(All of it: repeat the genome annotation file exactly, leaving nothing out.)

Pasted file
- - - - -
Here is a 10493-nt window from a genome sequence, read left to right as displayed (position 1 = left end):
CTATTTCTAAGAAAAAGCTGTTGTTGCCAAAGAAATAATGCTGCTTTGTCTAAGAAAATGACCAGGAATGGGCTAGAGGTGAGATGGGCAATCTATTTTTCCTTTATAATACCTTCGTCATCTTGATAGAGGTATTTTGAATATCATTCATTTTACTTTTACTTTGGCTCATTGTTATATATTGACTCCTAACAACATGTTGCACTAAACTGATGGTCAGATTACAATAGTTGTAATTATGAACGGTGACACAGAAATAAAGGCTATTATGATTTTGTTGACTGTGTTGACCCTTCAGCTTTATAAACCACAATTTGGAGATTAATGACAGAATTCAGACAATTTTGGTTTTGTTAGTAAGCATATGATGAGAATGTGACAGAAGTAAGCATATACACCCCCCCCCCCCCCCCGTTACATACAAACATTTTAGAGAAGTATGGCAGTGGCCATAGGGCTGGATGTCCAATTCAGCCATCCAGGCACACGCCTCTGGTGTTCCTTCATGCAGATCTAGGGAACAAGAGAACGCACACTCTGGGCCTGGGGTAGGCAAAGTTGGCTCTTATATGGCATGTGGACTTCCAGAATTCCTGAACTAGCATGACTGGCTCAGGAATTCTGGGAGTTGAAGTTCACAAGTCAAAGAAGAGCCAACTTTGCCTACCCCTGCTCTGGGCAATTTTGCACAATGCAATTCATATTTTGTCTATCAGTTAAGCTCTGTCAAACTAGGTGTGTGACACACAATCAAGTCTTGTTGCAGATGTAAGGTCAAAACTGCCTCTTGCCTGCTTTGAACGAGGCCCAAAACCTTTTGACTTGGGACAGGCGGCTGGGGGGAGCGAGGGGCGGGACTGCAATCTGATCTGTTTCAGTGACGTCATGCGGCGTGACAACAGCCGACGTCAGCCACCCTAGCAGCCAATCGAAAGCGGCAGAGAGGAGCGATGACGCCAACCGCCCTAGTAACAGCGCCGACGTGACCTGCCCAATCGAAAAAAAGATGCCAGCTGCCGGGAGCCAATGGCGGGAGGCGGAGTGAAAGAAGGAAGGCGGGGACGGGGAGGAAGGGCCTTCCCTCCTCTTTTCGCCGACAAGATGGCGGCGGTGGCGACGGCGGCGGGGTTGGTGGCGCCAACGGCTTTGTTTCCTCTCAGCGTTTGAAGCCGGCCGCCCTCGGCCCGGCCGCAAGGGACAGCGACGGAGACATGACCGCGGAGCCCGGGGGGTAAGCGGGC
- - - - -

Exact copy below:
Here is a 10493-nt window from a genome sequence, read left to right as displayed (position 1 = left end):
CTATTTCTAAGAAAAAGCTGTTGTTGCCAAAGAAATAATGCTGCTTTGTCTAAGAAAATGACCAGGAATGGGCTAGAGGTGAGATGGGCAATCTATTTTTCCTTTATAATACCTTCGTCATCTTGATAGAGGTATTTTGAATATCATTCATTTTACTTTTACTTTGGCTCATTGTTATATATTGACTCCTAACAACATGTTGCACTAAACTGATGGTCAGATTACAATAGTTGTAATTATGAACGGTGACACAGAAATAAAGGCTATTATGATTTTGTTGACTGTGTTGACCCTTCAGCTTTATAAACCACAATTTGGAGATTAATGACAGAATTCAGACAATTTTGGTTTTGTTAGTAAGCATATGATGAGAATGTGACAGAAGTAAGCATATACACCCCCCCCCCCCCCCCGTTACATACAAACATTTTAGAGAAGTATGGCAGTGGCCATAGGGCTGGATGTCCAATTCAGCCATCCAGGCACACGCCTCTGGTGTTCCTTCATGCAGATCTAGGGAACAAGAGAACGCACACTCTGGGCCTGGGGTAGGCAAAGTTGGCTCTTATATGGCATGTGGACTTCCAGAATTCCTGAACTAGCATGACTGGCTCAGGAATTCTGGGAGTTGAAGTTCACAAGTCAAAGAAGAGCCAACTTTGCCTACCCCTGCTCTGGGCAATTTTGCACAATGCAATTCATATTTTGTCTATCAGTTAAGCTCTGTCAAACTAGGTGTGTGACACACAATCAAGTCTTGTTGCAGATGTAAGGTCAAAACTGCCTCTTGCCTGCTTTGAACGAGGCCCAAAACCTTTTGACTTGGGACAGGCGGCTGGGGGGAGCGAGGGGCGGGACTGCAATCTGATCTGTTTCAGTGACGTCATGCGGCGTGACAACAGCCGACGTCAGCCACCCTAGCAGCCAATCGAAAGCGGCAGAGAGGAGCGATGACGCCAACCGCCCTAGTAACAGCGCCGACGTGACCTGCCCAATCGAAAAAAAGATGCCAGCTGCCGGGAGCCAATGGCGGGAGGCGGAGTGAAAGAAGGAAGGCGGGGACGGGGAGGAAGGGCCTTCCCTCCTCTTTTCGCCGACAAGATGGCGGCGGTGGCGACGGCGGCGGGGTTGGTGGCGCCAACGGCTTTGTTTCCTCTCAGCGTTTGAAGCCGGCCGCCCTCGGCCCGGCCGCAAGGGACAGCGACGGAGACATGACCGCGGAGCCCGGGGGGTAAGCGGGC